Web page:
DENVER – Three observations from the Broncos’ sixth consecutive win, a 13-10 overtime triumph over the Chicago Bears at Sports Authority Field at Mile High here Sunday.
1. THE POWER OF BELIEF.
This isn’t about religious belief; the Broncos are not a monolithic group when it comes to their religion, like any decent-sized collection of individuals from disparate backgrounds.
This also isn’t about faith — certainly not in the Merriam-Webster definition, which is a “firm belief in something for which there is no proof.” After seven wins in eight games, three overtime triumphs (in which the opponent had the football in all three and was in scoring position in two) and a collective 100-41 scoring advantage in the fourth quarter and overtime of games Tim Tebow has played this season, there is ample proof that this team finds ways to turn up their effort, intensity and focus 11 when their foes are wearing down.
These comebacks reflect a team that believes in its ability to wiggle its way out of any jam, no matter how dire the odds may seem. The Broncos are the Enterprise crew of the NFL; they seem to be in over their heads with the odds against them for the first few acts of the show, but by melding their talents — bravura leadership from a bold captain or quarterback, timely work from a harried engineer or a stretched-to-the-brink defense, tight focus and cool intensity from a half-Vulcan science officer or a veteran running back, cornerback or defensive end — they solve the problem and save humanity (or the Broncos season) as we know it.
“Yeah I do shake my head. It’s like, here we go again,” said cornerback Champ Bailey. “But we find a way. I’ve got to give my teammates a lot of credit. They never stopped fighting.”
“I think it’s like an inner thing that we built as a team,” added rookie safety Quinton Carter. “We can feel it.
“Every time we’ve been in the game late, we’ve pulled it off. We’ve been there before. That’s what we said on the sideline. We’ve been here before. We know how to finish.”
2. THE FOUNDATIONS OF BELIEF.
It’s fun to say it’s a miracle; there’s nothing wrong with it, and the front-page headline on this site plays into that. It defines the visceral reaction of fans — and even neutral observers — to what has transpired these last eight weeks, and the last three in particular.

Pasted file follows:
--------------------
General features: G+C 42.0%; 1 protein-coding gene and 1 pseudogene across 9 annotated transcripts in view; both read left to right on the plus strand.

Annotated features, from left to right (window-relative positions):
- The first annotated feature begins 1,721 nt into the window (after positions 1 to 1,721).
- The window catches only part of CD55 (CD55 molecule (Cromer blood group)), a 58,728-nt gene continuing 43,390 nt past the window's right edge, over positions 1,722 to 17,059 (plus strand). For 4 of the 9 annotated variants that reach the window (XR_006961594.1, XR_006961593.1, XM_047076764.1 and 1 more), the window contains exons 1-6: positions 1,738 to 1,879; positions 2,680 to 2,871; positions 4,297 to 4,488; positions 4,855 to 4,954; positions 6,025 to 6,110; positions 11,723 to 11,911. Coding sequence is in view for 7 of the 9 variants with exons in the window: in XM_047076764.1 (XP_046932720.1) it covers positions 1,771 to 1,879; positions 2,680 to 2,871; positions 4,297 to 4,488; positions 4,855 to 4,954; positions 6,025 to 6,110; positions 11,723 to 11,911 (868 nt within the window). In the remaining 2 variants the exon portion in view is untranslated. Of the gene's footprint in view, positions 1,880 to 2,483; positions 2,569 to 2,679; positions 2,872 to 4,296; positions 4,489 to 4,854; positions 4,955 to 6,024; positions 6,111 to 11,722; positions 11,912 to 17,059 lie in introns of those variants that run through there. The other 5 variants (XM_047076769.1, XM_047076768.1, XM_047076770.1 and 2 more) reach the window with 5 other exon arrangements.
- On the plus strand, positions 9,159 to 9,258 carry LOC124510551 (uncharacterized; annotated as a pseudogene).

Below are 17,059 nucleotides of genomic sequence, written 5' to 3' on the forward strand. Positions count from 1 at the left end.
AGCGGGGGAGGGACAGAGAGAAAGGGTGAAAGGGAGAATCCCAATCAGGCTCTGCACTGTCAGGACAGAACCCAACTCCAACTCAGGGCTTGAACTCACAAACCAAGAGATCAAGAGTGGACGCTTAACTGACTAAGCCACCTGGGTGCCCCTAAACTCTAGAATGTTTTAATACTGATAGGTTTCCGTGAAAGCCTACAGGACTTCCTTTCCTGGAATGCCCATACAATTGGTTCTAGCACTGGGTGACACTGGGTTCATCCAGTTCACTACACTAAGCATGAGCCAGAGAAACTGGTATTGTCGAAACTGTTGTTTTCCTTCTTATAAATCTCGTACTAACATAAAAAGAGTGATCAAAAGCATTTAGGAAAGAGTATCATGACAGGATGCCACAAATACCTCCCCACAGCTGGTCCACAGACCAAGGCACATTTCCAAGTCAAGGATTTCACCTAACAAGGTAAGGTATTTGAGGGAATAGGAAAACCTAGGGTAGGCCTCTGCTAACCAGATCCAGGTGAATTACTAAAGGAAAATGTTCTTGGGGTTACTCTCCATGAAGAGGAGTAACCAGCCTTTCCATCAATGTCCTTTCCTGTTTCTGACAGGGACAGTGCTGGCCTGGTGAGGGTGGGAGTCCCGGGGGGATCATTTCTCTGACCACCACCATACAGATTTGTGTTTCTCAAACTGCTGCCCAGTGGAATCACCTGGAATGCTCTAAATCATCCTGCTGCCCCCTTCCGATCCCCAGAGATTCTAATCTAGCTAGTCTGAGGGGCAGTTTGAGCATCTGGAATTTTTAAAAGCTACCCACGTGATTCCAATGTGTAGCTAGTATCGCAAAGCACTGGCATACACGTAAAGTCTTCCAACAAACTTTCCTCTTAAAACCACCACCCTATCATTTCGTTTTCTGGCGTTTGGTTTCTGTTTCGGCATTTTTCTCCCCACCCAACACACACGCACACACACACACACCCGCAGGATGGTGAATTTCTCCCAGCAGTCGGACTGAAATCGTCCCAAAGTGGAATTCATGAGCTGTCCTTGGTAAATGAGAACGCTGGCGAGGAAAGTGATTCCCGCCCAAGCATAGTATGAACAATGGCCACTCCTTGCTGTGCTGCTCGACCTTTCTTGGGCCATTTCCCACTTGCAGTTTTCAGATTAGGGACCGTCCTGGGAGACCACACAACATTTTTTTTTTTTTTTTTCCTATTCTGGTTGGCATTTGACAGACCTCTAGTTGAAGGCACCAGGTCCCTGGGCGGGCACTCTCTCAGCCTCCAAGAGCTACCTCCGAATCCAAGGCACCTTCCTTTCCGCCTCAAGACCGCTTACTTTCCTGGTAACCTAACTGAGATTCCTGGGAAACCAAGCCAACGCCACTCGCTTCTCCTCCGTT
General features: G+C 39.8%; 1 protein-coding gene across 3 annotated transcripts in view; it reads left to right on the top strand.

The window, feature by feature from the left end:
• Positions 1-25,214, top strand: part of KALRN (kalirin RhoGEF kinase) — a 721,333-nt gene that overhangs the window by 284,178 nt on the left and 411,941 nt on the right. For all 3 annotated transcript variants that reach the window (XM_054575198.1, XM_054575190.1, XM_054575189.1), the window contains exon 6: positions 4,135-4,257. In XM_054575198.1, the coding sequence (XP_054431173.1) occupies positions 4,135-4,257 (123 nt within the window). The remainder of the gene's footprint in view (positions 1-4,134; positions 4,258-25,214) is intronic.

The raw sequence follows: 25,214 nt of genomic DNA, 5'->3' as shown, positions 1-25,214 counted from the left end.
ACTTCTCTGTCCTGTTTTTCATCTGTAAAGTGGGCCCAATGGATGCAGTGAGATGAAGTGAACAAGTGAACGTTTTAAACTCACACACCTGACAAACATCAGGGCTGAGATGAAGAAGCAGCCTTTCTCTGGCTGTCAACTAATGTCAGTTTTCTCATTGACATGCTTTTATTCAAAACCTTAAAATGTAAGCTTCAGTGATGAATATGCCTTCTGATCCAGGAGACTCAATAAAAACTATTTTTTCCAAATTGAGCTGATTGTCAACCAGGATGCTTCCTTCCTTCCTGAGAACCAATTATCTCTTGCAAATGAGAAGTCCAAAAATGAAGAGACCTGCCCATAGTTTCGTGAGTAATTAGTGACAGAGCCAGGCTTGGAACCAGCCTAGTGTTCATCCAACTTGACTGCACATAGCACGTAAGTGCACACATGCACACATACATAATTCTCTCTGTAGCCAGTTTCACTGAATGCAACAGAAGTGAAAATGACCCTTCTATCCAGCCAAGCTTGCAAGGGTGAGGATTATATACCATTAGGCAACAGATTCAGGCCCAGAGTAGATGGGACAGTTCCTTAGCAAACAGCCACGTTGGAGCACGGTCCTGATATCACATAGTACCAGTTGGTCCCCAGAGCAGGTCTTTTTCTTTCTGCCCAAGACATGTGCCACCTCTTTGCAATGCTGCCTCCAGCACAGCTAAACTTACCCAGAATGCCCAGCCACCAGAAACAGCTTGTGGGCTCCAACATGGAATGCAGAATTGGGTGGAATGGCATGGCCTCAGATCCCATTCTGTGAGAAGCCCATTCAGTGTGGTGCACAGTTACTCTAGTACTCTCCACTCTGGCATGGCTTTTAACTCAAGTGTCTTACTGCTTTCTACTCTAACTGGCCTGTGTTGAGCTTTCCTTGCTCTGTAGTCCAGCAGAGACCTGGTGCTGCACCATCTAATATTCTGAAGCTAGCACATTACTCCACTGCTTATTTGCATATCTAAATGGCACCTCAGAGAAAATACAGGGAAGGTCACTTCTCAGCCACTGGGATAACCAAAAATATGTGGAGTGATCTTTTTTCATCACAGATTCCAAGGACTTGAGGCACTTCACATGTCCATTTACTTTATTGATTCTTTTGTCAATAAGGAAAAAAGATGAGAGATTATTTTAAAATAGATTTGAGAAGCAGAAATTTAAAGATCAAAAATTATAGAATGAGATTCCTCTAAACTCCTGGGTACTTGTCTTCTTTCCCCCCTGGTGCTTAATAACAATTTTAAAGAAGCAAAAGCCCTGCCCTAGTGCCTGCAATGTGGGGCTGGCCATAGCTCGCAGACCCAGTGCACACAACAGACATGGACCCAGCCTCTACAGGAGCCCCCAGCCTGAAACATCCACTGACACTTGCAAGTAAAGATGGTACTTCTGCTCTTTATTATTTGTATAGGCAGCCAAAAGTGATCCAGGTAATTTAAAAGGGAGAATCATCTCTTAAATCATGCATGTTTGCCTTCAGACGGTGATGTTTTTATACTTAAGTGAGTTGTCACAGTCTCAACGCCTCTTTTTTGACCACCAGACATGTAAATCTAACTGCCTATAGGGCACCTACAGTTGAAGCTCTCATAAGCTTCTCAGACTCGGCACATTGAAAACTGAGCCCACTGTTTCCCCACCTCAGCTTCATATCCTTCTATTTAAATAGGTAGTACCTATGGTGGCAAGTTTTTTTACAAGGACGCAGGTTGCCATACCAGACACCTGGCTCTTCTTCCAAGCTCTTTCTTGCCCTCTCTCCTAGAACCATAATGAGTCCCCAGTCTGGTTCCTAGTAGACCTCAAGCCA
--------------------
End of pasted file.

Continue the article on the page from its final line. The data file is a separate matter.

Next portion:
But there’s quantifiable reasons why the Broncos put themselves in positions to rally. In most weeks, it’s because the Broncos’ run-first strategy typically wears down opponents, leading to hefty per-carry averages against fatigued defenses. In this case, the Broncos were in need of a comeback because of their own shortcomings: two giveaways, five dropped passes — including a near-certain touchdown to Demaryius Thomas in the third quarter — a dropped interception by cornerback Chris Harris and multiple missed tackles of Marion Barber III on the Bears’ only touchdown drive.
“After that deep ball drop, I knew the guys believed in me,” said Thomas, who dropped three passes Sunday. “Tim came up to me and was like, ‘Just don’t worry about that. You’re going to get another chance and you’re going to win this game.’
“I just listened to him, kind of dropped my head a little bit.”
But when the Broncos needed a touchdown grab late in regulation or a sensational catch in overtime, Thomas made it. When the team needed big catches from Eric Decker late, he made them, corralling passes that appeared harder to snare than the two he dropped in the first half.
Sunday afternoon, Broncos dug their own hole. As they began to climb from it, the Bears flinched — and the Broncos knew it.
” I know their hearts were beating at the end, especially when we scored that touchdown (to pull within 10-7),” Carter said. “I think they kind of just didn’t know what to do, and our intensity kept rising.”
3. ONE SIDE’S MIRACLE IS THE OTHER’S COLOSSAL SCREW-UP.
As with many things, it’s all about perspective.
From the Chicago sideline, it’s about a series of failed chances to seize the game, a lost fumble in overtime and the most crucial mistake of all — Barber’s inexplicable run out of bounds with 1:55 left and the Broncos out of timeouts.
” I couldn’t believe he went out of bounds. I was confused.” said Carter. “After he ran out of bounds, I looked up the clock (and thought), ‘Thank you, Barber.’”
It allowed the Broncos to take possession with 57 seconds left instead of perhaps 22 seconds, which would have made a drive to a last-second field goal a long-shot proposition. In those extra seconds, the Broncos ran four plays — and drove from their 20-yard-line to Chicago’s 41.
Barber’s meandering to the sideline was perhaps the single most crucial moment in the Broncos’ comeback. Each side knew of its significance at the time, leaving both in temporary states of shock.
“Yeah, because he’s a veteran. He knows better. You can’t do that,” said Bailey. “I don’t think he tried to do it. Our guys got him out of there.”
“Stuff like that in football, you just can’t describe,” added linebacker Von Miller. “I don’t think he intentionally tried to run out of bounds; I think the pursuit in the heat of the moment just makes things like that happen. When you play fanatical defense and have a relentless pursuit to the ball, then plays like that happen.”
Although the Bears rallied to support their crushed teammate — who later fumbled to set up the Broncos’ game-winning field goal in overtime — plays like Barber’s made it clear to them that they weren’t beaten as much as they beat themselves.
“We gave the game away,” lamented Bears wide receiver/kick returner Devin Hester.